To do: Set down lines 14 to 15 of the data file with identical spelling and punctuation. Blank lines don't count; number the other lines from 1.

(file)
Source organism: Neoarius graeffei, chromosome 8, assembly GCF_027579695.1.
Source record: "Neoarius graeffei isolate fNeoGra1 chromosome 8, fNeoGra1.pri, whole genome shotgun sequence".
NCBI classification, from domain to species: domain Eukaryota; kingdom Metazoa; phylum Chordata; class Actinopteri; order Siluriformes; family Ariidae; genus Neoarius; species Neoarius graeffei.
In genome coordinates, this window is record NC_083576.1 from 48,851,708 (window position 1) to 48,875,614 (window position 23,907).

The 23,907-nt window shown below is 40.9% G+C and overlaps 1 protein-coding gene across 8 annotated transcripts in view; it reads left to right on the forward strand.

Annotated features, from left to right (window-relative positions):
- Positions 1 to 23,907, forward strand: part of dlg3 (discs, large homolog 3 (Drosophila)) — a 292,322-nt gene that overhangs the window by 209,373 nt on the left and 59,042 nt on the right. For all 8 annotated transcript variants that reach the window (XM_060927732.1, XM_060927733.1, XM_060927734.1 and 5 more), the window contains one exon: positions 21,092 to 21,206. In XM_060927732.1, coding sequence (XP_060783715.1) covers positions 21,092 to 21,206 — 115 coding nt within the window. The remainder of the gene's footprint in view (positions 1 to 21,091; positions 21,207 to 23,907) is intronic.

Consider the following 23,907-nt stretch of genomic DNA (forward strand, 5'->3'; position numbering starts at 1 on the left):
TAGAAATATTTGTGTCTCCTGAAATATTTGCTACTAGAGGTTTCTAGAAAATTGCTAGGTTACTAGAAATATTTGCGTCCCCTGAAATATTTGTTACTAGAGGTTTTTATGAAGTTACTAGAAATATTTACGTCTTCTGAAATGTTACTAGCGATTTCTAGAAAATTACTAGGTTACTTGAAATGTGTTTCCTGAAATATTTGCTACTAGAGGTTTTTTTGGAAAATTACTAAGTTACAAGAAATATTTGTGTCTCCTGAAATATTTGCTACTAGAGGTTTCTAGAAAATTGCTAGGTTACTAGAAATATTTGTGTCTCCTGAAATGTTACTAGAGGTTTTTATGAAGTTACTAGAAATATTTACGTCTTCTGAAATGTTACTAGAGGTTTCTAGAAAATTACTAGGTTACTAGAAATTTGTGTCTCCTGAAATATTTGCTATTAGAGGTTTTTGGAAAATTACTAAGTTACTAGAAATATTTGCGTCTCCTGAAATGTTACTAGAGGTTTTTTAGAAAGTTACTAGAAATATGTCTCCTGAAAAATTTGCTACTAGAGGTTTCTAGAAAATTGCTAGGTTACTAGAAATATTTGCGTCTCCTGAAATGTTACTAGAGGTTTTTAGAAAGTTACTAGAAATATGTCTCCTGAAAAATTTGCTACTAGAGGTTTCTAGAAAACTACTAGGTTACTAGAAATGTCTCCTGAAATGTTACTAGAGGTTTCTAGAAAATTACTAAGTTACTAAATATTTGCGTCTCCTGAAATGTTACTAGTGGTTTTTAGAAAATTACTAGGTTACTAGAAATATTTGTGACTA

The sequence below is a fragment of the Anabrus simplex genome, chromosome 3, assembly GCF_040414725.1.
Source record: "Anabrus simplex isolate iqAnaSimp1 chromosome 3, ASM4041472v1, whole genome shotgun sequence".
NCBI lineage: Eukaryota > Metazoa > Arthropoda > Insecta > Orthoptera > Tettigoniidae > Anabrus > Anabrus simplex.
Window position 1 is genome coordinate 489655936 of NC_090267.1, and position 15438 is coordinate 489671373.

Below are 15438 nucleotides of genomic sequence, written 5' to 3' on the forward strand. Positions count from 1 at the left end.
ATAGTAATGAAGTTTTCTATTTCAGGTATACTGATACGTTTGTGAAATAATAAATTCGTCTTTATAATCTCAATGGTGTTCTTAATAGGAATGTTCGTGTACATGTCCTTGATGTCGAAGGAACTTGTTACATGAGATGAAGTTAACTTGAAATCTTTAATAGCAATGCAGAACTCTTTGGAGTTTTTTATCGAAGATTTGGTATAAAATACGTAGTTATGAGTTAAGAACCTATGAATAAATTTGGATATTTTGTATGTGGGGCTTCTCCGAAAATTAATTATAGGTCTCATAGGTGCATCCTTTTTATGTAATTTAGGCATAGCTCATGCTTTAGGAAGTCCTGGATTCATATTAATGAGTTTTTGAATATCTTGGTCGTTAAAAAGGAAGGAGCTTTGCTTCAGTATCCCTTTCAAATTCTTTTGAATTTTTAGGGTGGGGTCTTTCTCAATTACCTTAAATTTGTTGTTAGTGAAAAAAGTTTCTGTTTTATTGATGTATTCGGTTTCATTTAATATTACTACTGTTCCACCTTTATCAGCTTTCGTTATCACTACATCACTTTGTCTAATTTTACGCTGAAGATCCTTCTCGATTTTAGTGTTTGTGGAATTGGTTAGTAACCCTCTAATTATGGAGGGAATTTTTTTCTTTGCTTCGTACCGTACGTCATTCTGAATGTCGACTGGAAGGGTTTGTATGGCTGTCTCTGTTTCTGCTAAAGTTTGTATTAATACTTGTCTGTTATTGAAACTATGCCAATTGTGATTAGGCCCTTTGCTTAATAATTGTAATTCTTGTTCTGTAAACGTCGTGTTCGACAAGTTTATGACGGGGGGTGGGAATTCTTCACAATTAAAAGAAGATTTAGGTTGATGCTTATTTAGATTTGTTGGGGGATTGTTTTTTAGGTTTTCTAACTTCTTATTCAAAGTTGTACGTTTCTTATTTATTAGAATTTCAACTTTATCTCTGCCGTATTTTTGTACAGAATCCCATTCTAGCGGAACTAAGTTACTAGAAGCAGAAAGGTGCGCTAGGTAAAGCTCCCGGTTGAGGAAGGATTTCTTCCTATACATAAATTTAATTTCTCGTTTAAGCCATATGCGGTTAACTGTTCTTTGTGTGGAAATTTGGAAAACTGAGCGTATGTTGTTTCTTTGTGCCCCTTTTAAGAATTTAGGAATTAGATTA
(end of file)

Below are 15438 nucleotides of genomic sequence, written 5' to 3' on the forward strand. Positions count from 1 at the left end.
ATAGTAATGAAGTTTTCTATTTCAGGTATACTGATACGTTTGTGAAATAATAAATTCGTCTTTATAATCTCAATGGTGTTCTTAATAGGAATGTTCGTGTACATGTCCTTGATGTCGAAGGAACTTGTTACATGAGATGAAGTTAACTTGAAATCTTTAATAGCAATGCAGAACTCTTTGGAGTTTTTTATCGAAGATTTGGTATAAAATACGTAGTTATGAGTTAAGAACCTATGAATAAATTTGGATATTTTGTATGTGGGGCTTCTCCGAAAATTAATTATAGGTCTCATAGGTGCATCCTTTTTATGTAATTTAGGCATAGCTCATGCTTTAGGAAGTCCTGGATTCATATTAATGAGTTTTTGAATATCTTGGTCGTTAAAAAGGAAGGAGCTTTGCTTCAGTATCCCTTTCAAATTCTTTTGAATTTTTAGGGTGGGGTCTTTCTCAATTACCTTAAATTTGTTGTTAGTGAAAAAAGTTTCTGTTTTATTGATGTATTCGGTTTCATTTAATATTACTACTGTTCCACCTTTATCAGCTTTCGTTATCACTACATCACTTTGTCTAATTTTACGCTGAAGATCCTTCTCGATTTTAGTGTTTGTGGAATTGGTTAGTAACCCTCTAATTATGGAGGGAATTTTTTTCTTTGCTTCGTACCGTACGTCATTCTGAATGTCGACTGGAAGGGTTTGTATGGCTGTCTCTGTTTCTGCTAAAGTTTGTATTAATACTTGTCTGTTATTGAAACTATGCCAATTGTGATTAGGCCCTTTGCTTAATAATTGTAATTCTTGTTCTGTAAACGTCGTGTTCGACAAGTTTATGACGGGGGGTGGGAATTCTTCACAATTAAAAGAAGATTTAGGTTGATGCTTATTTAGATTTGTTGGGGGATTGTTTTTTAGGTTTTCTAACTTCTTATTCAAAGTTGTACGTTTCTTATTTATTAGAATTTCAACTTTATCTCTGCCGTATTTTTGTACAGAATCCCATTCTAGCGGAACTAAGTTACTAGAAGCAGAAAGGTGCGCTAGGTAAAGCTCCCGGTTGAGGAAGGATTTCTTCCTATACATAAATTTAATTTCTCGTTTAAGCCATATGCGGTTAACTGTTCTTTGTGTGGAAATTTGGAAAACTGAGCGTATGTTGTTTCTTTGTGCCCCTTTTAAGAATTTAGGAATTAGATTA